In 1991, retired police sergeant Sanford Strong came on The Oprah Show and shared this life-saving tip: If you are being attacked, never let them take you to a second crime scene. "Rule number one—and frankly, it's probably, in my opinion, the most important: Never allow them to take you anywhere else. Never," says Sanford. "Because crime scene number two is going to be isolated, you won't choose it, you'll be the focus of the crime."
Eight years after watching this show, Oprah Show viewer Lynne was attacked by a career criminal. She says Sanford's advice flashed through her mind, and she decided she had to fight back. "I wouldn't go with him. And I said to him at that moment, 'If you're going to kill me, kill me here and kill me now, because I'm not going with you.' I fought him, and I survived."
Lynne says he ran off and was later captured by police, who found out that he had kidnapped and murdered a woman the week before.
One of Oprah's favorite lessons comes from Nobel Prize-winning author Toni Morrison and the question she asked of all parents: When your child walks in the room, does your face light up?
"When my children used to walk in the room, when they were little, I looked at them to see if they had buckled their trousers or if their hair was combed or if their socks were up," she told Oprah in 2000. "You think your affection and your deep love is on display because you're caring for them. It's not. When they see you, they see the critical face. But if you let your face speak what's in your heart...because when they walked in the room, I was glad to see them. It's just as small as that, you see."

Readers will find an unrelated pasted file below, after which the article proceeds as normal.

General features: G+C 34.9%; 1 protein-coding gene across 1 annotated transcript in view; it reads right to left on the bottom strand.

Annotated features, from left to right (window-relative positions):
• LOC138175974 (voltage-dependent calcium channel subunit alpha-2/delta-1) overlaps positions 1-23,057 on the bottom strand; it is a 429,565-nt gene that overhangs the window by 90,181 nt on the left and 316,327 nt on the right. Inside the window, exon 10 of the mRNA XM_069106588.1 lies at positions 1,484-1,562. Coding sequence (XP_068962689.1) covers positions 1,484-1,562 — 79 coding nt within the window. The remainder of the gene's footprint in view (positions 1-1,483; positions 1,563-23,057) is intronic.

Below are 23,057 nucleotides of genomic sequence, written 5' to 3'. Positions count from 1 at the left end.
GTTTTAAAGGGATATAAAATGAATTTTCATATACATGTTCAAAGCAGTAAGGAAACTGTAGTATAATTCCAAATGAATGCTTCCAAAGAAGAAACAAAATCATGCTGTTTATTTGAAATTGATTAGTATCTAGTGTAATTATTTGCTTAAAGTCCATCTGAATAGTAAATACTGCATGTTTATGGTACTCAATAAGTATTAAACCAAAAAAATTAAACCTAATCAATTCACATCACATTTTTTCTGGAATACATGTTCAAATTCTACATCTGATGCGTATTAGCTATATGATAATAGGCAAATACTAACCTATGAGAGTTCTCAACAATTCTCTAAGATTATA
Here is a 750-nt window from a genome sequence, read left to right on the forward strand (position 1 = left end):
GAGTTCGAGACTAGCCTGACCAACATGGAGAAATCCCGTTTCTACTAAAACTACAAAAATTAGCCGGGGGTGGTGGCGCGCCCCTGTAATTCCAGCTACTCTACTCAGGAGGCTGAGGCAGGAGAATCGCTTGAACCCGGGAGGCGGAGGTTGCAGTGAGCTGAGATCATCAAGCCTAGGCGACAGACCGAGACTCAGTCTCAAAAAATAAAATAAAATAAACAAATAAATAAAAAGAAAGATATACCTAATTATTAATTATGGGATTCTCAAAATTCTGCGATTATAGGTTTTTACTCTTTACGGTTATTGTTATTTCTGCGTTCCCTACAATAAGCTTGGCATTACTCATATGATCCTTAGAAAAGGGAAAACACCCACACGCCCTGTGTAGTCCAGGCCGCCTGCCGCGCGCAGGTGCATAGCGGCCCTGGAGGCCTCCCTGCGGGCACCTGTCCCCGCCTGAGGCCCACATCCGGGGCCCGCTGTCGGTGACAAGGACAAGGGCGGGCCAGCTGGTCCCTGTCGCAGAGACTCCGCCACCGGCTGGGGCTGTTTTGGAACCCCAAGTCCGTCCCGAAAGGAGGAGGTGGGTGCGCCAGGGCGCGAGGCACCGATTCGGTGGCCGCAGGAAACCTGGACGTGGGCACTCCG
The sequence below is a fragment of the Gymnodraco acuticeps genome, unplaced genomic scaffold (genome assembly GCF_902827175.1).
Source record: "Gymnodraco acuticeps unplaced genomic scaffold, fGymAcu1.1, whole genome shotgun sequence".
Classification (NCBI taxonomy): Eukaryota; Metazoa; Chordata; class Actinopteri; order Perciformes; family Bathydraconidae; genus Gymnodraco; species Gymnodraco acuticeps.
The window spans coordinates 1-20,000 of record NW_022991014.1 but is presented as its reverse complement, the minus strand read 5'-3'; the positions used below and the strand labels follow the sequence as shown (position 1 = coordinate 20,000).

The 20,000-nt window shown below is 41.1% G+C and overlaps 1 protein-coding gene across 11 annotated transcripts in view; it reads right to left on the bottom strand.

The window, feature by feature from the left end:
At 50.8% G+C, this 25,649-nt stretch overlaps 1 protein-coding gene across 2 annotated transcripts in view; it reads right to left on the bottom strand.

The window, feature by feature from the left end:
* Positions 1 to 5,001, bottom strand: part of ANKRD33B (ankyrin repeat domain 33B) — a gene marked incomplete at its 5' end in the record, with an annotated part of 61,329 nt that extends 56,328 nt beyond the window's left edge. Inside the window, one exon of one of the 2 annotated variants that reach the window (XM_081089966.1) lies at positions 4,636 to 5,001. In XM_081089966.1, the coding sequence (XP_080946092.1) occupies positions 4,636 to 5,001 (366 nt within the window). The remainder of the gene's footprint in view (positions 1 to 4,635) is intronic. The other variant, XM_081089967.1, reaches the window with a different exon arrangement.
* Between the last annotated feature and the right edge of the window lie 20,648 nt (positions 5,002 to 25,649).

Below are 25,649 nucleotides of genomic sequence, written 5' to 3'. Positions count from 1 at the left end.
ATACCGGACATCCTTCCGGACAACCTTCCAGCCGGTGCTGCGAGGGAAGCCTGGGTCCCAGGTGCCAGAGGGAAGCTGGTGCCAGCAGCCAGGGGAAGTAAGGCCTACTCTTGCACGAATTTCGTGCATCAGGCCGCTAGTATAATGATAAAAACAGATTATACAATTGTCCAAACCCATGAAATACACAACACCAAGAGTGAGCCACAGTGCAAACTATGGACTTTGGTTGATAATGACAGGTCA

Toni's comment has become one of The Oprah Show's most profound lessons and has touched the hearts of many viewers—including Gennece, who says that hearing Toni's lesson changed her. "My daughter ended up dying of cancer," she says. "And the last two years [of her life], every time she would come home—whether it was from chemo or a party or the grocery store—I would always say, 'Niecy's home! Niecy's home!' And she would get so excited. ... That made a difference in my life. And now when children are in my space, it's authentic that my eyes light up, because my heart lights up."
After all these years, Toni has one more lesson to offer Oprah Show viewers: Everyone needs to have a place that is all theirs. "It's just a place where it's you," she says. "It can be creative, it can be a computer, it can be anything. It's your sacred place and you own it."
On August 23, 2007, tragedy struck when overwhelmed mom Brenda accidentally left her 2-year-old daughter, Cecilia, in the car on a hot summer day. When she realized her mistake, she raced back to the car to find Cecilia still strapped into her car seat. Brenda says she grabbed her daughter out of the car as fast as she could, but it was too late. "I knew she was gone as soon as I picked her up, I knew," she told Oprah in 2008.
A mother in Australia was watching Brenda's story on The Oprah Show, and she says it changed everything for her. "I just felt complete compassion for her because it was a wake-up call for me because I was going down that path," Tracey says. "I was trying to live the life I had before [my daughter] Grace [was born]. Completely putting her last and making her fit in my life rather than me fitting in with hers."